New chickenpox and shingles virus detection test developed

June 10, 2020

Viro Research announced the launch of ZosterGent for lesion testing of at-risk patients suspected of having chickenpox or shingles, such as immunosuppressed populations like pregnant women or those with HIV, cancer or organ transplants.

David R. Kilpatrick, Ph.D., microbiologist formerly of the Centers for Disease Control and Prevention, states, “A simple, highly specific and rapid assay such as ZosterGent is desirable and fills the clinical need to detect VZV antigens in skin lesions and cell cultures.”

Herpes zoster, commonly referred to as shingles, is caused by the reactivation of the Varicella-Zoster Virus (VZV), the same virus that causes varicella (chickenpox) typically in childhood. After chickenpox resolves, the VZV still remains in the body but lies dormant, often reactivating in the elderly and immunocompromised individuals as shingles, causing a painful rash with open sores.

Having HIV or cancer can increase a person’s risk, as the immune system is compromised and more receptive to disease. Radiation or chemotherapy can also lower one’s resistance and could be a catalyst for shingles. Certain medications such as prednisone (steroids) or those that prevent rejection of transplanted organs can also increase the risk of contracting shingles.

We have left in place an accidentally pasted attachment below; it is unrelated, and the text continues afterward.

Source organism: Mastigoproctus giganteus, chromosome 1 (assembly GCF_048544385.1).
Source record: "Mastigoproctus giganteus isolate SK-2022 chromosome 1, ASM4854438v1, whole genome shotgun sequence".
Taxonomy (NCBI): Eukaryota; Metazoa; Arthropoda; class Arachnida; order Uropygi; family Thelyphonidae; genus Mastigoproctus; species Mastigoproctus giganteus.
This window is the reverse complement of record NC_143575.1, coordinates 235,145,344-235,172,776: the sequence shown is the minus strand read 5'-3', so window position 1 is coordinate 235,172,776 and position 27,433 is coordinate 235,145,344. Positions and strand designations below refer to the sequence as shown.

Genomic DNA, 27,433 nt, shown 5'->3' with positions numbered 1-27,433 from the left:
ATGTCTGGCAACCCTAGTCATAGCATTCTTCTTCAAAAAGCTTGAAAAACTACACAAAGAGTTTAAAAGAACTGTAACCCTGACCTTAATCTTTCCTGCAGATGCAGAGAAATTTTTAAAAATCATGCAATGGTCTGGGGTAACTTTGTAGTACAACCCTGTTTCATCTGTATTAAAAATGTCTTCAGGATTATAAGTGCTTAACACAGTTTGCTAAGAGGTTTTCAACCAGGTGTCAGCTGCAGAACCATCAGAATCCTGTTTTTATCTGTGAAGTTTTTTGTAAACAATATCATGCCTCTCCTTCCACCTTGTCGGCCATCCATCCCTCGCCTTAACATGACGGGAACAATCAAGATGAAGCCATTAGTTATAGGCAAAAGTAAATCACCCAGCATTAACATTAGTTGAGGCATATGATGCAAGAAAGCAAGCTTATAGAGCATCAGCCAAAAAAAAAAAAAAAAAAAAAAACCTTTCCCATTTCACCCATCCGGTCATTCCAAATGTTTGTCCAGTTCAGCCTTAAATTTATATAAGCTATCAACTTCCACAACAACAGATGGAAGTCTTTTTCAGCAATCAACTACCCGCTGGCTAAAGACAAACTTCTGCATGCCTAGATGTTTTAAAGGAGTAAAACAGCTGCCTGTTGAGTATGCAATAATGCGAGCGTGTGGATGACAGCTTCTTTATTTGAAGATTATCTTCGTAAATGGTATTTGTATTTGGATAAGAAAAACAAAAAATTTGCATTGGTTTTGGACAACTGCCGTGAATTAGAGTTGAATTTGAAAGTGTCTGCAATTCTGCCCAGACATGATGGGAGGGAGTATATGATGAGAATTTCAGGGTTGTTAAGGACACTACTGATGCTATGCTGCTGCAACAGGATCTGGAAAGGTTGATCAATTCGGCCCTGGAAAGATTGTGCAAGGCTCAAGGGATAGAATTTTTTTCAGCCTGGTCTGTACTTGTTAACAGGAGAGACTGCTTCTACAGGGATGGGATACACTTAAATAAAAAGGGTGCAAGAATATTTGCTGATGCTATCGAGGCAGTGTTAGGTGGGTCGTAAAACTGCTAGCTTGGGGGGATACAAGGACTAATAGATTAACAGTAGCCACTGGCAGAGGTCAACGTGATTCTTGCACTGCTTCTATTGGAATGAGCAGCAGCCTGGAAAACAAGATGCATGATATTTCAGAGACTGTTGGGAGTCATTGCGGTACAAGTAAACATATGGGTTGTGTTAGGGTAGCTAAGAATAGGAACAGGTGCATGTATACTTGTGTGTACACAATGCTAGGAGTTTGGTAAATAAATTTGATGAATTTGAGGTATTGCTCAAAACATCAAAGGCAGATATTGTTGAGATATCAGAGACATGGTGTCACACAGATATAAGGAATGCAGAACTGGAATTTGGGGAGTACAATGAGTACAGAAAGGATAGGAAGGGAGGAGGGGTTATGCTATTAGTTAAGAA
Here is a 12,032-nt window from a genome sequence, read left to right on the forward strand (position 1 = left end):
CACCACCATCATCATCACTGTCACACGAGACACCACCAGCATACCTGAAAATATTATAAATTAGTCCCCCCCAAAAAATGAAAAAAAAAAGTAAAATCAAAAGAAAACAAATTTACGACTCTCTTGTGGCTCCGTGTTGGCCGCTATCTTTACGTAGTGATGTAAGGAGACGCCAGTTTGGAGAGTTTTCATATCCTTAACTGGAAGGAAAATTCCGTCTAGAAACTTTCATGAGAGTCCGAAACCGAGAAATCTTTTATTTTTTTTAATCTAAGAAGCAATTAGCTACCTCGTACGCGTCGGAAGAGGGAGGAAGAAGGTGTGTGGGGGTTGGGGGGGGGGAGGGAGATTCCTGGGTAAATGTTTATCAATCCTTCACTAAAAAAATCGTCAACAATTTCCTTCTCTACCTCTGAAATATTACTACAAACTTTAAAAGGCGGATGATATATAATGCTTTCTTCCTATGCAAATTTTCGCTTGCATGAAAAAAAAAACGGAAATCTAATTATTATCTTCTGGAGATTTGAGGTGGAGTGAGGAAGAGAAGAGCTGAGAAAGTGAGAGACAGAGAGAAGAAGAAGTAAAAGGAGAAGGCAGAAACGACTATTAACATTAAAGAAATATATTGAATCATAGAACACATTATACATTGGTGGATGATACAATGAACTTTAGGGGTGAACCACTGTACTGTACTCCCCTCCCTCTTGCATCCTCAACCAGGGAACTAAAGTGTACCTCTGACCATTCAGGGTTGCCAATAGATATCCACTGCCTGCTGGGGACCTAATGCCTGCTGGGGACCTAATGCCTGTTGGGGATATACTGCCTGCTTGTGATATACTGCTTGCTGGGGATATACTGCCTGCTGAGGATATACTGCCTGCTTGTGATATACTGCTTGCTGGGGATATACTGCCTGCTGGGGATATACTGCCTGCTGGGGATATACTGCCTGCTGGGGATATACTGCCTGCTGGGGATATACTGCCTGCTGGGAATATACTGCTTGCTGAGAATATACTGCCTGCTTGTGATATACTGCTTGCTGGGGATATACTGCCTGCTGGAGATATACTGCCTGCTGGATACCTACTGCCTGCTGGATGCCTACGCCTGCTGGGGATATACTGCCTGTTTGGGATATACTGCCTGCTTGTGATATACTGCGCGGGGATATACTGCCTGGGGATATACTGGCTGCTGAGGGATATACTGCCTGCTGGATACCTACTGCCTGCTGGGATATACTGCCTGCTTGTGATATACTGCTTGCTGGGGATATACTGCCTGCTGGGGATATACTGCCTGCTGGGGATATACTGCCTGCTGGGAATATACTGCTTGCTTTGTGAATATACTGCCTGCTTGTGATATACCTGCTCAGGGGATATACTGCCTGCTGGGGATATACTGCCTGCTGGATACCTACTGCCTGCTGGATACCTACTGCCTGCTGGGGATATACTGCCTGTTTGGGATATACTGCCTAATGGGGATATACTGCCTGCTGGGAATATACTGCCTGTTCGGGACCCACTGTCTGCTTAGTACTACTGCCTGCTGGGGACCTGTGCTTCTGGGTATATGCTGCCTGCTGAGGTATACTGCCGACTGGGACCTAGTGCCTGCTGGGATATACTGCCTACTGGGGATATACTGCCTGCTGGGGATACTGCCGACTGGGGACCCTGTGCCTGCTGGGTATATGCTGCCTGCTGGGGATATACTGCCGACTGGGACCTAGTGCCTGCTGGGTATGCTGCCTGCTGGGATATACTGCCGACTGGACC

“Other tests – including PCR and ELISA – exist today for detection of VZV. Many are time-consuming and need to be sent to testing facilities but can be processed in larger batches which can be attractive for high-volume reference labs,” remarks Nicholas Vafai, PhD, MBA, CEO and co-founder of Viro Research. “However, pathologists may be required to directly detect and observe the infected cells in skin lesions and in the patient’s tissue under the microscope, which is why they would prefer ZosterGent, an immunofluorescent assay (IFA) approach.”

The ZosterGent Reagent is a fast (20-30 minutes), simple (one-step, one-solution) fluorescent antibody test for the detection and confirmation of chickenpox (varicella) and shingles (zoster) in clinical specimens and inoculated cell cultures. Under a fluorescent microscope samples will appear with bright green intensity making the specimen easy to see and recognize.

Viro Research has the release.